5-star ratings are dangerous

…or “Why 99designs is sometimes telling people that the worst design is actually the best”

I’m a big fan of the website 99designs. For those unfamiliar with the site, you can pay for designers to compete with each-other to design your logo or website. I’ve used it for a number of my websites includinghttp://33mail.com/, and we’re currently using it for a sorely needed redesign of http://freenetproject.org/

A critical part of 99designs is to provide as much feedback to designers as possible during the selection process. While this can be fun, it can also be quite laborious. Fortunately, 99designs allows you to enlist your friends and co-workers to help, by allowing the creation of polls.

The process is simple: you select the designs you’re most interested in, and create a poll. You’re then given a link which you can share. Anyone that clicks on the link can rate each design between 1 and 5 stars.

99designs then averages up the votes and tells you which design is best. Of course you don’t need to agree with the poll, but I’m sure it has a significant influence for most people.

I’ve never been a big fan of 5-star ratings. I first thought about them in-depth when Netflix offered a $1 million prize to see who could predict people’s 5 star rating most accurately. It was one of the first large-scale machine learning “contests”, and a precursor to hugely popular websites like Kaggle. The prize was won, but tellingly, Netflix never actually used the winning entry.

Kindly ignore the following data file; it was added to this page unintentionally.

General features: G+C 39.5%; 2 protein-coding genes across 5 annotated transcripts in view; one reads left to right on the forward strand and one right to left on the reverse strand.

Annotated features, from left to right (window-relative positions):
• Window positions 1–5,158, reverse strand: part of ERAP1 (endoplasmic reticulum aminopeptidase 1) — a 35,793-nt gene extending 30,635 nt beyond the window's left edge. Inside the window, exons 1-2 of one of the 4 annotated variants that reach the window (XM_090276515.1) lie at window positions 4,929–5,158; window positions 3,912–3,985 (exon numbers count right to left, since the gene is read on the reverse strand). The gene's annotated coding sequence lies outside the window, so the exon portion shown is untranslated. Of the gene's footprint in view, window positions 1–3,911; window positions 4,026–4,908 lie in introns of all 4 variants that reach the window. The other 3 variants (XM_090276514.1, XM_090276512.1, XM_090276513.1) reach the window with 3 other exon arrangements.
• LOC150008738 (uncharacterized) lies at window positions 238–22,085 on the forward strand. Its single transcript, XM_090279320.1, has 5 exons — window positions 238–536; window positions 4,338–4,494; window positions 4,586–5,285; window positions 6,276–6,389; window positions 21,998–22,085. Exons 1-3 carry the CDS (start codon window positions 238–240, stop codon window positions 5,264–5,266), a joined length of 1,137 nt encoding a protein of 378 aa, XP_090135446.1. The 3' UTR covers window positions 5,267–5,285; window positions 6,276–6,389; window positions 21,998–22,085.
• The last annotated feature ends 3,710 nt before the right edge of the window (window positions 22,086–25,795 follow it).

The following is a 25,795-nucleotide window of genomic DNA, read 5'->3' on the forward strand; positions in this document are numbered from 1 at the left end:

The main problem with 5-star ratings is how people often use the results. Many people, like 99designs, simply take the average rating, but this is very dangerous because it implies a bunch of assumptions about how people come up with ratings that almost certainly aren’t accurate.

For example, if someone rates two of the designs 2 stars, but doesn’t rate the other two at all, this could change the ordering — even though this person hasn’t conveyed any useful information about their preferences.

So when we recently ran a poll to select the final designer for Freenet’s website, I was fairly suspicious of what 99designs was telling me was the winning design, and was curious about whether a different more sensible approach to interpreting the results might yield a significantly different outcome.

So what is someone saying when the vote that design A is 2-stars, and design B is 3-stars? Really all they’re saying is that B is better than A. Humans are far better at making these relative judgements than absolute judgements.

So, if we take everyone’s vote, and assume that if someone assigns a higher rating to one design than another, that it only means they think the first design is better, then we can ask a better question:

What ordering would lead to the fewest contradictions with the preferences people have expressed?

99design’s average-based approach ordered the designs 120 (best), 10, 41, 114 (worst).

My approach came up with this ordering, where the top-most order — 10, 114, 41, 120, is the best with just 4 disagreements with how people rated.

A few things to note:

  • This new approach suggests that design 10 is the best, followed by design 114 (the worst design per 99design’s approach)
  • The first ordering where design 120 is considered the best has twice as many “disagreements” as the best order.
  • The specific ordering shown by 99designs has 11 disagreements — one of the three worst orders!

My approach isn’t perfect and can certainly be refined, but it does make me wonder how many people have picked the wrong design due to 99design’s current approach.

Here is the code, feel free to rip, mix, and burn.

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